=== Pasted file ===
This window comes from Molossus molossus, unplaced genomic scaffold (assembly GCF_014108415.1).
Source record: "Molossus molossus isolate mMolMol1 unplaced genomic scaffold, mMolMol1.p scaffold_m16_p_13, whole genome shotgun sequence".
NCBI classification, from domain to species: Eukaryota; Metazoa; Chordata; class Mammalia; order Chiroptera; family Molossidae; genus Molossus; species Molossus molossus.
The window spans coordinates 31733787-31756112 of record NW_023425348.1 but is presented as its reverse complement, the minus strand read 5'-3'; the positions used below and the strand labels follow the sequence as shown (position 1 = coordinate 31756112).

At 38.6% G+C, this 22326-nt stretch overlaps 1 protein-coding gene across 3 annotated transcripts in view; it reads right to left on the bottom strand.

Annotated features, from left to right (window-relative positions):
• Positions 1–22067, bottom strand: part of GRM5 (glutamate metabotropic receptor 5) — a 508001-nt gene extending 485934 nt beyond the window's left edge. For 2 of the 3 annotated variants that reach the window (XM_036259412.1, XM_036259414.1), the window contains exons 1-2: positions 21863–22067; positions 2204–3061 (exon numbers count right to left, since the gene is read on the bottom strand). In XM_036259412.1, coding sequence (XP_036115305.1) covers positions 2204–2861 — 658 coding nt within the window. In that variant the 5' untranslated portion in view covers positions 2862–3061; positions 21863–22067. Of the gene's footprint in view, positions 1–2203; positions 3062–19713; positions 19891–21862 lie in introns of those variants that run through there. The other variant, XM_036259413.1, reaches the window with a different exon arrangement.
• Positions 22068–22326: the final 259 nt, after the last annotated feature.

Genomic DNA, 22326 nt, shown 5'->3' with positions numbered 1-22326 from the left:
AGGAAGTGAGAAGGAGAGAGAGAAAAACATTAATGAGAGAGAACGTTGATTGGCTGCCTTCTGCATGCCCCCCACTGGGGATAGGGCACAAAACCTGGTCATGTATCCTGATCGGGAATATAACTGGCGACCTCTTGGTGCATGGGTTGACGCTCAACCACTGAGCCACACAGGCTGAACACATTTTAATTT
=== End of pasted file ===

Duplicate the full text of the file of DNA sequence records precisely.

This window comes from Molossus molossus, unplaced genomic scaffold (assembly GCF_014108415.1).
Source record: "Molossus molossus isolate mMolMol1 unplaced genomic scaffold, mMolMol1.p scaffold_m16_p_13, whole genome shotgun sequence".
NCBI classification, from domain to species: Eukaryota; Metazoa; Chordata; class Mammalia; order Chiroptera; family Molossidae; genus Molossus; species Molossus molossus.
The window spans coordinates 31733787-31756112 of record NW_023425348.1 but is presented as its reverse complement, the minus strand read 5'-3'; the positions used below and the strand labels follow the sequence as shown (position 1 = coordinate 31756112).

At 38.6% G+C, this 22326-nt stretch overlaps 1 protein-coding gene across 3 annotated transcripts in view; it reads right to left on the bottom strand.

Annotated features, from left to right (window-relative positions):
• Positions 1–22067, bottom strand: part of GRM5 (glutamate metabotropic receptor 5) — a 508001-nt gene extending 485934 nt beyond the window's left edge. For 2 of the 3 annotated variants that reach the window (XM_036259412.1, XM_036259414.1), the window contains exons 1-2: positions 21863–22067; positions 2204–3061 (exon numbers count right to left, since the gene is read on the bottom strand). In XM_036259412.1, coding sequence (XP_036115305.1) covers positions 2204–2861 — 658 coding nt within the window. In that variant the 5' untranslated portion in view covers positions 2862–3061; positions 21863–22067. Of the gene's footprint in view, positions 1–2203; positions 3062–19713; positions 19891–21862 lie in introns of those variants that run through there. The other variant, XM_036259413.1, reaches the window with a different exon arrangement.
• Positions 22068–22326: the final 259 nt, after the last annotated feature.

Genomic DNA, 22326 nt, shown 5'->3' with positions numbered 1-22326 from the left:
AGGAAGTGAGAAGGAGAGAGAGAAAAACATTAATGAGAGAGAACGTTGATTGGCTGCCTTCTGCATGCCCCCCACTGGGGATAGGGCACAAAACCTGGTCATGTATCCTGATCGGGAATATAACTGGCGACCTCTTGGTGCATGGGTTGACGCTCAACCACTGAGCCACACAGGCTGAACACATTTTAATTT